Violence against sex workers is already a significant problem, one which is often swept under the rug by a society wary of expressing sympathy toward the participants of such a polarising and stigmatised métier. Studies continue to show an indelible link between prostitution and sexual violence. As a marginalised group, sex workers are at risk of unwelcome sexual advances as well as physical violence or even death at the hands of pimps, clients, nightclub owners, and others. In attempting to account for the rights of sex workers and offer them the protection of the law, the clumsy new legislation may in fact have the opposite effect. Forcing business underground — to private residences and the internet — will make it more difficult to police prostitution, which means that in turn it will be more difficult to account for violence committed against sex workers.
As Michelle Goldberg wrote in the Guardian in 2014, the question of what sort of legislation is appropriate is tricky. ‘Supporters of the Swedish model say that in countries like the Netherlands, where pimping and brothel-keeping were legalised in 2000, trafficking has increased and the welfare of prostitutes has suffered. They are right,’ wrote Goldberg. ‘Opponents of the Swedish model, particularly sex worker advocacy groups, say that the law has increased the stigma on sex workers, with occasionally grave repercussions. They are also right. Deciding which model works better is as much an ideological as an empirical question, ultimately depending on whether one believes that prostitution can ever be simply a job like any other’.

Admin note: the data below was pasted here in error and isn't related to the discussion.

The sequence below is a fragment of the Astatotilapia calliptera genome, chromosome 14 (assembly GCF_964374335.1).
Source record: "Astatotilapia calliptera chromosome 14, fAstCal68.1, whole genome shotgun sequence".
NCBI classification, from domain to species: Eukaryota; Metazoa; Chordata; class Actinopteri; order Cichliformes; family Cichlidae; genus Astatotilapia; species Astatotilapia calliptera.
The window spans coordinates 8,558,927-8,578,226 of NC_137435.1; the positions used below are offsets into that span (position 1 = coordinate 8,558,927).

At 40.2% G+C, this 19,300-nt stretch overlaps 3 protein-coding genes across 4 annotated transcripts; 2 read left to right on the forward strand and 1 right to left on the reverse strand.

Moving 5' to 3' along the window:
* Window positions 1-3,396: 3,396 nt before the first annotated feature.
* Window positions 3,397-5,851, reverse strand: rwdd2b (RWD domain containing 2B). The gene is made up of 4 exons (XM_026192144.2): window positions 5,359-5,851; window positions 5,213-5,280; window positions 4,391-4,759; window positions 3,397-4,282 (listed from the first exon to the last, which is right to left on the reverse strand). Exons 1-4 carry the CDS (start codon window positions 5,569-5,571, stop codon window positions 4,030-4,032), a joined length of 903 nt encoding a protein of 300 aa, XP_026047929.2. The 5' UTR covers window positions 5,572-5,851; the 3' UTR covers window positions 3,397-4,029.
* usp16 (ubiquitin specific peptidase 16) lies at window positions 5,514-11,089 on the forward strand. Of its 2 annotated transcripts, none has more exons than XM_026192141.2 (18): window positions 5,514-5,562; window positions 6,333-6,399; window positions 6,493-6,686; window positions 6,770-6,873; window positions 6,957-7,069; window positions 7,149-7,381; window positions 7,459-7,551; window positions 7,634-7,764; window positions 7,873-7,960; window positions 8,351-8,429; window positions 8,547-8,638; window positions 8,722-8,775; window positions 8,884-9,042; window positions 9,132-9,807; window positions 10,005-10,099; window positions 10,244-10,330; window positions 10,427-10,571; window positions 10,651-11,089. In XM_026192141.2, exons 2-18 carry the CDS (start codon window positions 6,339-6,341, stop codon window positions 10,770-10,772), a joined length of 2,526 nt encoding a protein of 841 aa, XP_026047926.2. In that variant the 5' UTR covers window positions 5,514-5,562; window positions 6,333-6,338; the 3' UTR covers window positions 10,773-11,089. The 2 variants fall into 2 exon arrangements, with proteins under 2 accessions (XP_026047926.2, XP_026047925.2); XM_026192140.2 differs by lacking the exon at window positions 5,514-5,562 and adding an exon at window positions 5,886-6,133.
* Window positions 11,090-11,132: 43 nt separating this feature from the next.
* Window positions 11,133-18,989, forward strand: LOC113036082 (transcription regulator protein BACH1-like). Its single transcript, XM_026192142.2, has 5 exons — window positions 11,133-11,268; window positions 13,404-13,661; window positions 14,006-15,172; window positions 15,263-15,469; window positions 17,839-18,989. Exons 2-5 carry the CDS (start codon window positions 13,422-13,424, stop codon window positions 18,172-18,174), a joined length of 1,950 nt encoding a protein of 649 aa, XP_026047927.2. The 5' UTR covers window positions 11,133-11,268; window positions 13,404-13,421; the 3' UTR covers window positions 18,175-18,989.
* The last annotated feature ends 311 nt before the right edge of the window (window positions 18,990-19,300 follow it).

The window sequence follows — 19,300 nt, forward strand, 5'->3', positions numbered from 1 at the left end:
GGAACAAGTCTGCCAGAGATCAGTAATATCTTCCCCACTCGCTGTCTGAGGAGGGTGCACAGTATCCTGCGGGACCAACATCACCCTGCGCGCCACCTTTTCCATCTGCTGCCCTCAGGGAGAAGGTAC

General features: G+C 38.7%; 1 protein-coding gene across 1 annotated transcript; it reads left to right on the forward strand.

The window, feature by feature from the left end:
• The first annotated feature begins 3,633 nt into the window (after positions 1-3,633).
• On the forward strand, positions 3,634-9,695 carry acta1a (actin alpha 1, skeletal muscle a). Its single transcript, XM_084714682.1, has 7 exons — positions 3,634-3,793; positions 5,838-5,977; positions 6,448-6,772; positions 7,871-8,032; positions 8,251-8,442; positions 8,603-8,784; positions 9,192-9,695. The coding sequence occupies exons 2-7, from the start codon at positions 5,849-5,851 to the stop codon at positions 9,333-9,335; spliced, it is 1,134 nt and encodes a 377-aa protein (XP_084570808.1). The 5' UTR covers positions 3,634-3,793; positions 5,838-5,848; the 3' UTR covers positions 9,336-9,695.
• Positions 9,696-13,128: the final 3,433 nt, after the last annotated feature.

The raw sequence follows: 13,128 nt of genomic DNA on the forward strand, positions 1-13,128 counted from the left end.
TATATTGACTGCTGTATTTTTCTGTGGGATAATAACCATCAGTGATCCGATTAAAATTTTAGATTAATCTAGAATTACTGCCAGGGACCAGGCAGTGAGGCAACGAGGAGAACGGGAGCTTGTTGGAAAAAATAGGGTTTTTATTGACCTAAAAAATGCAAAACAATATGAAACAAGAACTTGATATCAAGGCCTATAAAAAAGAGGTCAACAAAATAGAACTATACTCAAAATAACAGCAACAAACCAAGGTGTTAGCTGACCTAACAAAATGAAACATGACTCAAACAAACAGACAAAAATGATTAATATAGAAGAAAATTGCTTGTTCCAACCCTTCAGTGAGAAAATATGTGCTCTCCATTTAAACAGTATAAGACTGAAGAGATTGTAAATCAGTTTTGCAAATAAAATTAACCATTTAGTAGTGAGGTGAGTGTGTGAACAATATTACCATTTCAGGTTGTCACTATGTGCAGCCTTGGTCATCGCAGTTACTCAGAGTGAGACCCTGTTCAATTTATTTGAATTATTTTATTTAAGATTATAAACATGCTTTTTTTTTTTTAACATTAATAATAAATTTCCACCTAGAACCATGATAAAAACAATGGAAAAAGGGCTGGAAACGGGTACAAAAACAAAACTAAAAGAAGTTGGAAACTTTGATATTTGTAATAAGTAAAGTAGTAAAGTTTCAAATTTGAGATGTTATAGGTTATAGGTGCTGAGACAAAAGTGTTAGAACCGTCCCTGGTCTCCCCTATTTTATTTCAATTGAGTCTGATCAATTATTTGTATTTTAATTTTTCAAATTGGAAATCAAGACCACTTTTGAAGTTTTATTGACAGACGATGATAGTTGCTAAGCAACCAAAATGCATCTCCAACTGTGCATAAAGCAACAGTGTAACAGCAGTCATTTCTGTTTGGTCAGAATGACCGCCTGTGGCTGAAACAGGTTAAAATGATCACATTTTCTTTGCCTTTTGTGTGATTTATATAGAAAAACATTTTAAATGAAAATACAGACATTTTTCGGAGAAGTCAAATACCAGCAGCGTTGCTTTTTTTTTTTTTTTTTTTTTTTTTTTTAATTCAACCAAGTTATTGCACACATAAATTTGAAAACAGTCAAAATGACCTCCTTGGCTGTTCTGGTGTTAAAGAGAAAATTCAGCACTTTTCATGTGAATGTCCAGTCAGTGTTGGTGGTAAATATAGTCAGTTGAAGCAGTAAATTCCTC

France’s Parliament has spent the past 2 years wrestling with this ideological tug of war, and the result is altogether unsatisfying. It is undeniable to thinkers on both sides of the aisle that some sort of legal reform is needed, but the new legislation is an untenable, surface-level solution. If previous statistical patterns hold true, France will most likely follow in the footsteps of the Nordic states and experience an uptick in violence committed against sex workers in the coming months and years. Ultimately, the law reeks of the hypocritical gauche caviar mentality endemic amongst the French liberal elite: socially-conscious and idealistic in theory, yet unwilling in practice to dip more than a toe into a messy and complicated issue and ameliorate it with equal parts empathy and pragmatism.